Scriptural paleographers and textual critics serve as scholars who have committed their lives to comparing Bible manuscripts. As with any language translation, many differences exist and may not translate literally from one language to the next. Modern versions of the Bible tend to gravitate between one of two translation methods: formal equivalency, a more literal translation method, and dynamic equivalency, which tends to focus more on meaning than literal text. There are differences in every version of the Bible today. Comparing these different translations may prove especially helpful when reading or studying the Bible.
Different Reading Levels
The issue of readability always comes into play when comparing different translations of the Bible. For example, the standard King James Version (KJV) made reading and understanding the Bible easier for people in the 1600s. Today's KJV reads at a 12th-grade level. The New King James Version (NKJV) reads at a 9th-grade reading level, while the New International Version (NIV reads at a 7th-grade level. The NKJV serves as a more literal translation of the Bible, following more closely to the original Hebrew and Greek texts. The NIV also adheres closely to the literal texts but provides more of an intended meaning of Scripture.
Example of Language Translation Problems
Sometimes, literal translations between languages do not communicate the same message in both languages. Several years ago, Braniff Airlines opened a new route into Mexico. To emphasize their airplanes had all-leather seats and passengers could "fly in leather," they created ads which read "Vuela Braniff, Vuela encuero." The phrase translates to "Fly Braniff. Fly naked." A good example of the literal meaning reading different from the intended meaning. For the NKJV and the NIV, or any Bible version, translators make a determination between the literal meaning and the intended meaning of original texts.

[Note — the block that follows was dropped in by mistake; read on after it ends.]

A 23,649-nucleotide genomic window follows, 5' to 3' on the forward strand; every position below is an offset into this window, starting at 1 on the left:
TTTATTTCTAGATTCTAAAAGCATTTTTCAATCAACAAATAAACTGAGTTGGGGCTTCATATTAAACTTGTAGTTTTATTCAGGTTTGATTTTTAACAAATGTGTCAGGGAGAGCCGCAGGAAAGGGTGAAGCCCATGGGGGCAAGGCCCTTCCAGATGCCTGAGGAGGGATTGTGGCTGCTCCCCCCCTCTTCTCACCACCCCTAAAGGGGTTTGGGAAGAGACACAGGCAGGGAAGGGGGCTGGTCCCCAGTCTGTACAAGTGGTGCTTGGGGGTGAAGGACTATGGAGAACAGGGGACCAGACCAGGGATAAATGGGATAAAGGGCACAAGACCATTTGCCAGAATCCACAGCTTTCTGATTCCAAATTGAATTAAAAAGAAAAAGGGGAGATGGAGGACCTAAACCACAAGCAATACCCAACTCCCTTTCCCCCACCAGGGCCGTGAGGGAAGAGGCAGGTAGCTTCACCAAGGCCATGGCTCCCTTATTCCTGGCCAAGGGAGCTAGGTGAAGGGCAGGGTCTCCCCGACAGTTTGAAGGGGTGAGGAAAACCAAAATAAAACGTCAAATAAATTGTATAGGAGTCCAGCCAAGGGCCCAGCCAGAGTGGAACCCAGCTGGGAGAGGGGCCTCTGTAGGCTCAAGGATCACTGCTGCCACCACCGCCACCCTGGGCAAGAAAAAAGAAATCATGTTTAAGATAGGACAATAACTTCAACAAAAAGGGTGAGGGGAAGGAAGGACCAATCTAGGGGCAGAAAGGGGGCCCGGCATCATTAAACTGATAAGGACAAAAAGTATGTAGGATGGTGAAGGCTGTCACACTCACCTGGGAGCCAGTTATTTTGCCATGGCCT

Formal Equivalence (NKJV)
The formal equivalent method of Bible translation stays closer to the actual, literal translation of the original text or manuscript. This method of translation also attempts to adhere more closely to the original Greek or Hebrew texts while still providing a readable Bible in our modern language. While formal equivalence in translation should not provide the only measure of accuracy, the NKJV does a very good job of providing a translation that is close to the literal texts while still maintaining a 9th-grade readability status.
Dynamic Equivalence (NIV)
A type of meaning based translation also referred to as functional equivalence, dynamic equivalence translators read the verses in the original source language, consider all other applicable themes and doctrinal issues from the rest of Scripture, and then attempt to reflect the thoughts or intentions of the original writers. The translators will then communicate those source-language thoughts and writings into the target language at a 7th-grade reading level. While the NKJV sticks to a more literal translation, the NIV finds a good balance between a literal translation and the original intent of the inspired authors.
Both versions supply some good examples of formal equivalency as compared to dynamic equivalency. One example in the New Testament book of 1 Peter chapter 1, verse 13 reads, "gird up the loins of your mind" in the NKJV. The NIV renders this verse as "prepare your minds for action." The NKJV more closely communicates the literal translation while the NIV attempts to capture the intended meaning phrased for a more modern audience. While the NKJV may serve as a more literal translation, the NIV leans more toward the intended meaning of Scripture while still respecting the literal translation.
- Jupiterimages/Polka Dot/Getty Images